Covid pandemic and vaccine progress shows we are all in this together
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The Real Mackay by Dan Mackay
WE are the lucky ones, although it hasn’t always felt that way.
At least we have a clear, yet cautious, road map to get us out of this dreadful coronavirus pandemic. And how reassuring to see shops, pubs and restaurants open up around us once again as we all strive to get back to a sense of normality. Or, at least, the so-called ‘new’ normality for there is no doubt that Covid-19 won’t be going away any time soon and we will all have to live with it for the foreseeable future. It seems ongoing booster jabs will be part of our new norm.
Yet looking around the world we see stark reminders of the harrowing death tolls in places like India, Brazil and throughout the African nations.
It reminds us that we won’t be safe until the rest of the world is safe. So thank goodness we hear updates of new vaccinations being trialled and rolled out. But the ever present threat of emerging variants serves as a constant reminder that we must proceed with caution.
But yes, at last, it seems we are emerging from that long dark tunnel and can burst into a world of sunshine and holiday travel! Yes?
For all their doubters and sceptics we know none of this would have been possible without the remarkable endeavours of scientists around the world, working round the clock to develop serums to protect us. If we continue to make good progress it might even mean my own plans for another Greek island-hopping odyssey could become an actual reality, hopefully this autumn.
John Donne’s epic 400-year-old poem reminds us that “no man is an island entire of itself, everyman is a piece of the continent, a part of the main” and that “any man’s death diminishes me, because I am involved in mankind”.
Truly we are all in this together. As the World Health Organisation has reminded us there needs to be equitable access to vaccines not just to save our fellow human beings but to prevent further international spread.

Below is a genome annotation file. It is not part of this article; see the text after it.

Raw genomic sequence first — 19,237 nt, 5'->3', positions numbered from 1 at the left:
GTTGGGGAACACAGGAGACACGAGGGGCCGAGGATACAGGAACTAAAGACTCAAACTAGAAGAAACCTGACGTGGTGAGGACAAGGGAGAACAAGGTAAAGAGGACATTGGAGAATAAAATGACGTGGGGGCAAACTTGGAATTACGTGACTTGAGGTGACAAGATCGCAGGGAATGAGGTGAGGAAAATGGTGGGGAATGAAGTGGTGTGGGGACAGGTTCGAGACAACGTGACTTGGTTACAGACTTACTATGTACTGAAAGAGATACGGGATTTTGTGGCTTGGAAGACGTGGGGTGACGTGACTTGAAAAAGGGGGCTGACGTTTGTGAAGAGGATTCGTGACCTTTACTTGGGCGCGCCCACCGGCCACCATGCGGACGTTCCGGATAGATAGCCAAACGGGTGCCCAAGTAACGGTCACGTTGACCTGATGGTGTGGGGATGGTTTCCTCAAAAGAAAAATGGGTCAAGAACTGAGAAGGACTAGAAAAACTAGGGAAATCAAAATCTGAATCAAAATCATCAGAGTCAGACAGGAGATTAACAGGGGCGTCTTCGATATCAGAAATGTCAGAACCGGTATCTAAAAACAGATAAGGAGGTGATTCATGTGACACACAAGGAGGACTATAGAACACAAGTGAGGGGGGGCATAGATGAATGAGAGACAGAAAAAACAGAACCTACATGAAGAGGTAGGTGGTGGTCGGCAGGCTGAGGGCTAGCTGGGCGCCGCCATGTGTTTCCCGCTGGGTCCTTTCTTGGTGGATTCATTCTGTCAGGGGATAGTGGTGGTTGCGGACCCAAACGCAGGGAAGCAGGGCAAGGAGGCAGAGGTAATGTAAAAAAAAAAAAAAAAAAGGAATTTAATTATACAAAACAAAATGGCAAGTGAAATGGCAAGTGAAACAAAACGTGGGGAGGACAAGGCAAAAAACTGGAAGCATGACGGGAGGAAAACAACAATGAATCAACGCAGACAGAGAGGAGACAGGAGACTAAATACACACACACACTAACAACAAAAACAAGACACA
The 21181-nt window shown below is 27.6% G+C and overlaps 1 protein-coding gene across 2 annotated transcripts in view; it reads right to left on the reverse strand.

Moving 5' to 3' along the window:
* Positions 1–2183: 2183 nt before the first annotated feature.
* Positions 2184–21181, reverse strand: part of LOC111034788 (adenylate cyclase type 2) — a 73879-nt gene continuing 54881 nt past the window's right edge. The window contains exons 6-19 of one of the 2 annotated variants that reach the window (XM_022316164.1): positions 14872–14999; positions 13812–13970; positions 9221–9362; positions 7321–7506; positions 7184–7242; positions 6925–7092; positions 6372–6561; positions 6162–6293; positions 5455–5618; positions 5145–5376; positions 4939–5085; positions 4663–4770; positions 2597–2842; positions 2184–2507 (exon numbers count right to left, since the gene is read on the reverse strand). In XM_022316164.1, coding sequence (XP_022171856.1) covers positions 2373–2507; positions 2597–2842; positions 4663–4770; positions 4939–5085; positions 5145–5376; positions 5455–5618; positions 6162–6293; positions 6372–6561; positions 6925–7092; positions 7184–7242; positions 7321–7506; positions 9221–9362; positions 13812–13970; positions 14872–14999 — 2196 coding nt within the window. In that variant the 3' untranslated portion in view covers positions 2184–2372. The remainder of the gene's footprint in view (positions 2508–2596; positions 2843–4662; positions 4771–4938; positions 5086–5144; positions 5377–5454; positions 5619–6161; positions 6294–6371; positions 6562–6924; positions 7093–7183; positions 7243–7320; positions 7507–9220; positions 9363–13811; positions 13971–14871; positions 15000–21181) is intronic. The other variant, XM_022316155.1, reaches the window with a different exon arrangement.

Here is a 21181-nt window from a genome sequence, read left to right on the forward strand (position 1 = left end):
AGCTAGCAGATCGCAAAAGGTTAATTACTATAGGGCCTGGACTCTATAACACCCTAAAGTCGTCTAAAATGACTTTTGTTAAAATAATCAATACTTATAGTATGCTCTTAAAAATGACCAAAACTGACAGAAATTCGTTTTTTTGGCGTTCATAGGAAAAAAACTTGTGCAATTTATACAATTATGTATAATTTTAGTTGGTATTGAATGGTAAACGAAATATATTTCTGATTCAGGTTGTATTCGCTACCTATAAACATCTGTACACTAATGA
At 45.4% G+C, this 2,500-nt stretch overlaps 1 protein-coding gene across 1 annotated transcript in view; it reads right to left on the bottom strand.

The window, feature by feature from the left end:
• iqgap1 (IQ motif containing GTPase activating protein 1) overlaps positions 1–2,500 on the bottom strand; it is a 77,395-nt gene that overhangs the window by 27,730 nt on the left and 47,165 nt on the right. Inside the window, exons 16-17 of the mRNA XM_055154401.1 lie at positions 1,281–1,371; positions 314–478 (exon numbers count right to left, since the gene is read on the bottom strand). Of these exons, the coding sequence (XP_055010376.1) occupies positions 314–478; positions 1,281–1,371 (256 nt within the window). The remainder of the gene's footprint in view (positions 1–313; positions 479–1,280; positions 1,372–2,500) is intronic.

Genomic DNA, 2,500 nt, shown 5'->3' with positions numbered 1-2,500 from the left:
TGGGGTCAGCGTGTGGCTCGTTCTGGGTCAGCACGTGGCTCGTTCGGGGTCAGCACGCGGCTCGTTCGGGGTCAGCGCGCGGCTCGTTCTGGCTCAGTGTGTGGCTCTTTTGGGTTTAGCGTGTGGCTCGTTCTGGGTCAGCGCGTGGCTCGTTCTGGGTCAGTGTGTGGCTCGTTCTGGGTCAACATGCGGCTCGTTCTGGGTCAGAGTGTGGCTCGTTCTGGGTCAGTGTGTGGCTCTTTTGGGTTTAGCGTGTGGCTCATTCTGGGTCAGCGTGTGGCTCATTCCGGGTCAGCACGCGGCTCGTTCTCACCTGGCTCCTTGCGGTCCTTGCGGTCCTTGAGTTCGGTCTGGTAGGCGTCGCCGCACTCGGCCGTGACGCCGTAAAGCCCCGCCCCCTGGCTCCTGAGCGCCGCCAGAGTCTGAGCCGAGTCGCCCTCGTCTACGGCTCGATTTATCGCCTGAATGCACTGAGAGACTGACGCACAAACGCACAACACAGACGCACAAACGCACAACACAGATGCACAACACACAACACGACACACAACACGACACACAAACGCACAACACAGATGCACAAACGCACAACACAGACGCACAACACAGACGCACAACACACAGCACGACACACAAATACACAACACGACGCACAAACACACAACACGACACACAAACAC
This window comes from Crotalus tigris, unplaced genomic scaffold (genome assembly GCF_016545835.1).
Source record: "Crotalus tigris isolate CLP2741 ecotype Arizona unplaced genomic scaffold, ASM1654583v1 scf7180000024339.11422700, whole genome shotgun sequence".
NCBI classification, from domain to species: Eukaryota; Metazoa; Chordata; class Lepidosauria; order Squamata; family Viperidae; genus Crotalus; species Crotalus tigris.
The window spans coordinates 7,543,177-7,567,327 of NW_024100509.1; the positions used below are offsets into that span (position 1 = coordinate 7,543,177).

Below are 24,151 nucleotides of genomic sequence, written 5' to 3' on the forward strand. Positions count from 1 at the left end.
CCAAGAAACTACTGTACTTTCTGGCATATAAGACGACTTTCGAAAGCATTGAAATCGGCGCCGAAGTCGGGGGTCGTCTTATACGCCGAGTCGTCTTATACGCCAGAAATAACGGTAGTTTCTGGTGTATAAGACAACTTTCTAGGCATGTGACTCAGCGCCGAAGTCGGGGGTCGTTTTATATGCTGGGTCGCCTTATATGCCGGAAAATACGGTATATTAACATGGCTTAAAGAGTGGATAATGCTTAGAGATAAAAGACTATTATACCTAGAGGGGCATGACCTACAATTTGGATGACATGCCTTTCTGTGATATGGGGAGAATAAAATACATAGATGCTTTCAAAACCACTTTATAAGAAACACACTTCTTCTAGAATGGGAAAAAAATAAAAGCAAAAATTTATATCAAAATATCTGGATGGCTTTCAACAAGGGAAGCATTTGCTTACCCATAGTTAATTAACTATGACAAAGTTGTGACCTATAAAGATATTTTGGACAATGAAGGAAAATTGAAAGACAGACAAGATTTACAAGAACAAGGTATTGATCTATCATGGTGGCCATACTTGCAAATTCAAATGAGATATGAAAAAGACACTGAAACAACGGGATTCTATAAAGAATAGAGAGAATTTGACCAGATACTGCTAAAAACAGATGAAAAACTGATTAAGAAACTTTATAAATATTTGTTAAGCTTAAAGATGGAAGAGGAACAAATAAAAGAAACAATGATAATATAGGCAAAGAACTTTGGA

More than 10 years ago we had a family holiday in Crete. I had read Victoria Hislop’s novel The Island and just had to see Spinalonga, where her remarkable story is set, for myself. It’s a novel, based on historical fact, which reminds us of the time that a diagnosis of leprosy was like a death sentence. Like all infectious diseases, as we all now know to our cost, transmittable viruses are no respecters of age or social status.
From biblical times, and before, lepers were shunned from society and outcast from their home communities. They were feared, stigmatised and condemned to a life without hope. In Greece lepers were rounded up and exiled to a life in the former Venetian fortress called Spinalonga (Hislop’s island). There they entered through a sea gate – sometimes referred to as Dante’s Gate – and up a long, dark tunnel to their new home, described as “the island of tears”. Some branded it “the island of the living dead”.
For all that the authorities tried to make things as comfortable as possible. The tiny Spinalonga isle had a hospital, a cinema, a few shops and some basic amenities. But there was no let up from their permanent lockdown…
Fortunately medical treatments were developed and the island was abandoned in the mid-1950s. Leprosy is still endemic in several regions around the world. A fully effective vaccine has yet to be developed. It reminds us we can take nothing for granted.